Before heading out to the theater to see “Full Throttle,” I made a point of reading several reviews online, many of them handily collected at MetaCritic.com. What I found was that, moreso than with most movies, I was fairly distrustful of what the critics were saying. Basically, I was convinced that I was going to enjoy the movie more than most any reviewer who slammed it, and I would probably like it less than any reviewer who fawned all over it.
So I started thinking, what if I didn’t have to do so much parsing? What if there were a way for critics to numerically indicate their feelings about the movie? I tried to picture a method more accurate than the standard four- or five-star rating system or even MetaCritic’s 100-point scoring system.
The problem with these methods of summarizing the quality of movies is that each is opaque; knowing that a movie has earned three stars or even 75 points doesn’t give me a clue as to what the reviewer is actually valuing. What I wanted was a system that was inherently componentized, one that could account for the subjectivity of the art of film criticism. So I drew this little sketch:
An Alternate Method
This is my very rough, nascent outline for a new way of assigning numeric values to films. Basically, it assumes that there is an overall score that everyone is going to want to know, straight off the bat, regardless of what the movie is, who the reviewer is, or what the context of the film is.
But it also postulates that the overall score is made up of three basic components:
Craft, or how well was the film made?
Entertainment, or how enjoyable was the film to watch?
Affinity, or how much does the film mean to me?
First, before any Cahiers du Cinema devotees get all worked up, I freely admit that there’s no scientific, theoretical or factual basis for my contention that these are the definitive three components of any review. But as a filmgoer of average intelligence and above-average enthusiasm for the art of cinema, these three criteria made a lot of sense to me — these are the general areas that I evaluate each time I watch a movie.
Math as Criticism
My thinking is, by assigning numbers from 1 to 100 for each of these three areas and averaging them, the overall value could be determined. Let’s take “Full Throttle” as an example: for craft I would assign it a 55, because while it was expertly made, its direction was also shallow and cheap. For entertainment, I would assign it a 75, because I found it bracing, quick-moving and charmingly sardonic. And for affinity, I would assign it an 80, because I happen to actually like its mixture of shallowness, irony and humor.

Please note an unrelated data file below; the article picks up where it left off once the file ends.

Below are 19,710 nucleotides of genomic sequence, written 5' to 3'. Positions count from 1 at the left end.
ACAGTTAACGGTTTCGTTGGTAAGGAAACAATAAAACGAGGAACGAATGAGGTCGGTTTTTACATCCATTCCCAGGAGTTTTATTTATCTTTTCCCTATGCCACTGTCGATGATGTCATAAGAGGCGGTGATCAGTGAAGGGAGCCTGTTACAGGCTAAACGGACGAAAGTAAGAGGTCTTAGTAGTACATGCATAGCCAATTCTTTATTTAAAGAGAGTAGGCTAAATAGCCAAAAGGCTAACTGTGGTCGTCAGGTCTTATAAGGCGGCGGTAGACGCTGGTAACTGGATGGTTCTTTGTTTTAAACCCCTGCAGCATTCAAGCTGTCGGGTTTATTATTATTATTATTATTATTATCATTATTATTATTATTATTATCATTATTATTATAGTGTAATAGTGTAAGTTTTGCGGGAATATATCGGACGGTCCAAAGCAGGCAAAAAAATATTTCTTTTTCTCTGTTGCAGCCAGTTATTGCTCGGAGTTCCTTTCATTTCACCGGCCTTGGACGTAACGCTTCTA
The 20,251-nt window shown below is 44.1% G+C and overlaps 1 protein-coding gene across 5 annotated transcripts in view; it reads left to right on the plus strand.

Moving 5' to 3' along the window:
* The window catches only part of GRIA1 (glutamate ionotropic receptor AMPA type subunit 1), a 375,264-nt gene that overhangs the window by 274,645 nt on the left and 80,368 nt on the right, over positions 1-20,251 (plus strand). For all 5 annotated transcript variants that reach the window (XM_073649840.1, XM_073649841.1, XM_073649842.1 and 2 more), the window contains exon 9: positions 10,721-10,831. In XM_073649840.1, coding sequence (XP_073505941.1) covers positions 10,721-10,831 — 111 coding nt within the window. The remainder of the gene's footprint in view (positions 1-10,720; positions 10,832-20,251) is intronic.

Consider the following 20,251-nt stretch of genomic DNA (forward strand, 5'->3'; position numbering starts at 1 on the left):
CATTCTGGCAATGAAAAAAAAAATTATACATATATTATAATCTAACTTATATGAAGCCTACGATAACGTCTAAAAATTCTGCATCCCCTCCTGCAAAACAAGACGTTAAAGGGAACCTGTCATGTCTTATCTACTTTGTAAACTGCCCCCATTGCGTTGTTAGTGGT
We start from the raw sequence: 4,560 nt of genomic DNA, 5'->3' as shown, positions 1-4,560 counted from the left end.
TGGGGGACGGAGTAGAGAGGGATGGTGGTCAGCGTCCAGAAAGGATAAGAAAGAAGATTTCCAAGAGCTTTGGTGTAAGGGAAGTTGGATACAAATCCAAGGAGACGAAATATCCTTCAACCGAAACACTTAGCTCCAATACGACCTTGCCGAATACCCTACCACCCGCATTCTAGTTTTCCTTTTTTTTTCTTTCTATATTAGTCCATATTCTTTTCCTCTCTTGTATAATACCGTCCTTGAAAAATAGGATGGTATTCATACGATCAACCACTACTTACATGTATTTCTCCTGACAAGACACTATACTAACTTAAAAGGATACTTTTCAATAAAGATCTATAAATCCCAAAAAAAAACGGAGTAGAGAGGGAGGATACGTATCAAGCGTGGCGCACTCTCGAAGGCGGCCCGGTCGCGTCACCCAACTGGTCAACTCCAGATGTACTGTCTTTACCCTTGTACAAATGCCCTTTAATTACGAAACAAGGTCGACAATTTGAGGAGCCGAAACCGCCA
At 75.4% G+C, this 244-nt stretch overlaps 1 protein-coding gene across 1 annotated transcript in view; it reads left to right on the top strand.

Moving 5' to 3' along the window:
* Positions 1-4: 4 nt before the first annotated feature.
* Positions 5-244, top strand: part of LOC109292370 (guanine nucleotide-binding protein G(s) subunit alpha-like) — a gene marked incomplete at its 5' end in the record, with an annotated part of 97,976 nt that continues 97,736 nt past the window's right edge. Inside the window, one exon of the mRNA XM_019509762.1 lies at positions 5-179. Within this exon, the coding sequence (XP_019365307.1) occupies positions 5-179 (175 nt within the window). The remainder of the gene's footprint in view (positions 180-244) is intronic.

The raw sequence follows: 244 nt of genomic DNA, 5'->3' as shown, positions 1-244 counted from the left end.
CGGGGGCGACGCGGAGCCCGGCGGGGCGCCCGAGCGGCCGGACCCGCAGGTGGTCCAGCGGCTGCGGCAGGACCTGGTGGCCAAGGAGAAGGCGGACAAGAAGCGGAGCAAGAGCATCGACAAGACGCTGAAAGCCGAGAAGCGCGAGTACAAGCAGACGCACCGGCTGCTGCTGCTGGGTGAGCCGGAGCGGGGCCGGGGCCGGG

Totaling those three scores and averaging them returns an overall value of 70, which is pretty much on the mark if I were asked to assign a single, simple score to the film. But with this method, it’s more apparent that I had some serious reservations about the thinness of the director’s work, and that at the same time I am predisposed to that very same style of filmmaking.
What this does is it accounts for contradiction — something that no other film scoring system that I’ve seen can do — while also satisfying (in the form of the overall score) that need for a high-level summary of a reviewer’s take on the film.
Look for the Sequel
Again, this is all noodling on my part. At the same time, however, I have a lot of thoughts about how this system could be put into practice. For one thing, I can see it allowing far more flexibility than I’ve demonstrated here. With a little finessing, I can see a way that critics can easily communicate much more detail about their take on the film. What’s more, I can see ways in which readers can use this system to more easily parse the reviews they read, and even separate the wheat from the chaff in a review. I’ll write about that in a future post, but not today, because it’s the start of a three-day weekend. I’m gonna make the most of it and go see a movie.